Káptalan Street houses many of the city’s museums including the mining museum which provides an important context for understanding the impact of coal and Uranium mining on the region.  Coal mining helped finance the city’s rapid industrial and fine arts’ development at the end of the 19th century and, under the Soviets, the Uranium mine was one of the biggest employers in the city.   Most of the miners lived with their families in Uranvaros, or, Uranium Town, a suburb of apartment buildings in the Socialist Realism on the outskirts of the city.  Uranium Town, worth a visit, is accessible by buses 2, 4 and 27. 

The Champagne Factory, probably the most elegant restaurant in Pecs, is located in a restored wine cellar in nearby Szent Istvan Square in front of the cathedral.  Viticulture, because of the region’s Mediterranean-like microclimate, is a rich tradition.  Visitors should request a wine from nearby Villany, or better yet, come to Pécs during the annual wine festival in autumn.  The Dante Café on Janus Pannonius Street is an excellent venue for a local Pécs beer in its courtyard in the summer or a mulled wine in the winter.  Upstairs, the Csontvary museum houses the collection of one of Hungary’s most famous painters.

For a classic Hungarian restaurant experience visit the classic Csillog Etterem (Star Resturaunt) at 27 Hungaria Utca where the menu is also in English and the kind owner greets his regular customers by name.  Here, like at most restaurants in the country, lunchtime diners usually ask for the “Mai Menu,” meal of the day - a soup and main course for around $2.50 USD or 550 Hungarian Forints.  The food is excellent but the bread’s not free.  Expect a surcharge if you eat from the bread or any other extras set out on the table at restaurants.

The art theatre, Apollo Mozi on Perczel Street often shows English-language films and the adjoining lounge is a popular nightspot for local hipsters and Pécs’ large population of foreign students, either part of the Erasmus program or studying medicine at the Pécs medical school.    

The last small open-air market, or “piac” in Hungarian, in the city center is located on Felsőmalom Street – its biggest mornings are on Wednesdays and Saturdays.  The Big Market (Nagy Piac, pronounced “Nadj Pee-ahts”, in Hungarian), draws thousands of shoppers and vendors each week from as far away as Austria and Romania to buy and sell everything from cars to antiques. It is on Megyeri utca on Sunday mornings, with the biggest market on the first Sunday of the month.  Take bus number 3 from the train station and ask someone for directions from there. The indoor Market Hall, located near the bus station, is a critical space for local farmers and is open from 6 a.m. to 5 p.m. every day.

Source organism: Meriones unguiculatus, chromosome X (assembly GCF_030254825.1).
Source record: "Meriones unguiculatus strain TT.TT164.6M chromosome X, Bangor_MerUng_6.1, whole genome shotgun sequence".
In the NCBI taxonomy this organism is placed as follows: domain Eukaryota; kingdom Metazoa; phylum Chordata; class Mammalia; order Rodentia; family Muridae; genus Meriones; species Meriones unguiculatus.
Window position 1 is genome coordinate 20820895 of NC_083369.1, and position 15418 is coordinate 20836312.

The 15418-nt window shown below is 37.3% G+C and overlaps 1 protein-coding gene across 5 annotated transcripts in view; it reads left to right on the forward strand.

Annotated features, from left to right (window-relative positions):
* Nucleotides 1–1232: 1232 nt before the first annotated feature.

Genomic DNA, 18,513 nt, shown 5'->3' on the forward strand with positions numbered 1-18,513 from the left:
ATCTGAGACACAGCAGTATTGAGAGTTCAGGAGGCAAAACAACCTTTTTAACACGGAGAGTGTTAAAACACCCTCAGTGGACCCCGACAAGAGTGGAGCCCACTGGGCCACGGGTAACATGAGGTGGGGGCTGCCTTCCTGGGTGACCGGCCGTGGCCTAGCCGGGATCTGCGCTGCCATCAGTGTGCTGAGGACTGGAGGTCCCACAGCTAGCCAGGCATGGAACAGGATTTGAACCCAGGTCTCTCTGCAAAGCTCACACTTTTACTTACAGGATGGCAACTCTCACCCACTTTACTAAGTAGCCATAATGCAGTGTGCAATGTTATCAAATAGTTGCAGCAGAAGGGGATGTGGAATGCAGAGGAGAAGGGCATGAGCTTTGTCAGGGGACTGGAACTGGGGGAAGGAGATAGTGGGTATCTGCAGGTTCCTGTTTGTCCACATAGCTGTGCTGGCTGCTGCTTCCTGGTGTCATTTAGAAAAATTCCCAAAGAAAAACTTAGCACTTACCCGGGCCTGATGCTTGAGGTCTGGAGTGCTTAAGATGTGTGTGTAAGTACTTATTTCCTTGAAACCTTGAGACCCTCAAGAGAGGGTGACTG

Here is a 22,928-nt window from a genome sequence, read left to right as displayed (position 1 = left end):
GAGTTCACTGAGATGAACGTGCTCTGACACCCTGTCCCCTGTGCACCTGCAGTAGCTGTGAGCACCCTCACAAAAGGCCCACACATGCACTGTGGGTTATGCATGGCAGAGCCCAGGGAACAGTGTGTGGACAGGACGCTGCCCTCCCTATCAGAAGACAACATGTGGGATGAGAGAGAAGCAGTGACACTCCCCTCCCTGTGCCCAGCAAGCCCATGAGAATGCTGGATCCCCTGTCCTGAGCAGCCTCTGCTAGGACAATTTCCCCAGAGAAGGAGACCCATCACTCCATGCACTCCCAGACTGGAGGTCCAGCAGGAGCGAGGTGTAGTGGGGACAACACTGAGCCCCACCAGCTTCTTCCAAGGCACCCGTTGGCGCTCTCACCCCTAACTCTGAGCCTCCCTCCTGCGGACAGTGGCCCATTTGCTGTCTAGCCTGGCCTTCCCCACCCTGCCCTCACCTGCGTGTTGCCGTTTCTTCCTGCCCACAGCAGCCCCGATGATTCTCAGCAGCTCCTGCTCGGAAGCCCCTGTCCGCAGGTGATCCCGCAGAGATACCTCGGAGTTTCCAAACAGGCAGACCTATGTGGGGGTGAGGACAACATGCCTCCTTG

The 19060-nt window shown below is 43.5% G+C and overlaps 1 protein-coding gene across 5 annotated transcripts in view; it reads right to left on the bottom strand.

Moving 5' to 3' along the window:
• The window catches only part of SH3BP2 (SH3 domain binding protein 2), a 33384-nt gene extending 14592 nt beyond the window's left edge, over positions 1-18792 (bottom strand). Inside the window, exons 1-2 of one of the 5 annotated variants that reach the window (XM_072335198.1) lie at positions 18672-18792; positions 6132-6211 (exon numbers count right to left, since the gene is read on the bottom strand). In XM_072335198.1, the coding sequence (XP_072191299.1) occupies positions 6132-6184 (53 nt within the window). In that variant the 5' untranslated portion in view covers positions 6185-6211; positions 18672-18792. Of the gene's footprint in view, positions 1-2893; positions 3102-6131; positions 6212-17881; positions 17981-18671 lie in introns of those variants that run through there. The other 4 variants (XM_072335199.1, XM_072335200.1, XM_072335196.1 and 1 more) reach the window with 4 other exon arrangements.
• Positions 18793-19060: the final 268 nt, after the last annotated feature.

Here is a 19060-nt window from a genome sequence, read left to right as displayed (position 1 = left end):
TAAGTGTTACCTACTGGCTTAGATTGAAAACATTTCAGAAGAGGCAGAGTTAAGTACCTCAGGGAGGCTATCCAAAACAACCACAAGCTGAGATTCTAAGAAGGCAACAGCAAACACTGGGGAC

Markets like these are increasingly harder to find as regional governments sell off once-public spaces, including hospitals and marketplaces, in valuable real-estate locations, perhaps in an effort to offset the losses of a weak economy and endemic systemic corruption.  Local officials say the small Pécs market on Felsomalom Street will be closed in one year (the property was sold to a private contractor), so visit it while you can.    

To get a real sense of the city and sense just a hint of the rhythm of daily life, a three-day stay is recommended.  Accommodation in the historic center ranges from elegant and luxurious, Secessionist-period “Palatinus Hotel,” Kiraly Utca 5, $80-100 USD per night, to homey and affordable, “Centrum Kishotel”, Szepesy Ignac utca 4, $25-35 USD per night.  For more information about accommodation visitors can stop by the friendly visitors center in Szecheny Square.  Those who prefer a different option can arrange a room at a private home, ranging in price from $15 to $20 USD, or an apartment in a house from $30 USD, at the Ibusz office at 11 Kiraly utca.



At first, I used to fear that there just wouldn't be enough things to do in Budapest to fill an entire three-day visit...Now, a week feels unbearably short.  The more you allow yourself to relax into its rhythm, the longer you need before you even should consider venturing further afield in Hungary.  And yet, there is the Wine Country (especially Tokaj), the artist's colony at Szentendre (and the Danhube Bend), Balaton, the Puszta (Hungary's Wild West), and more...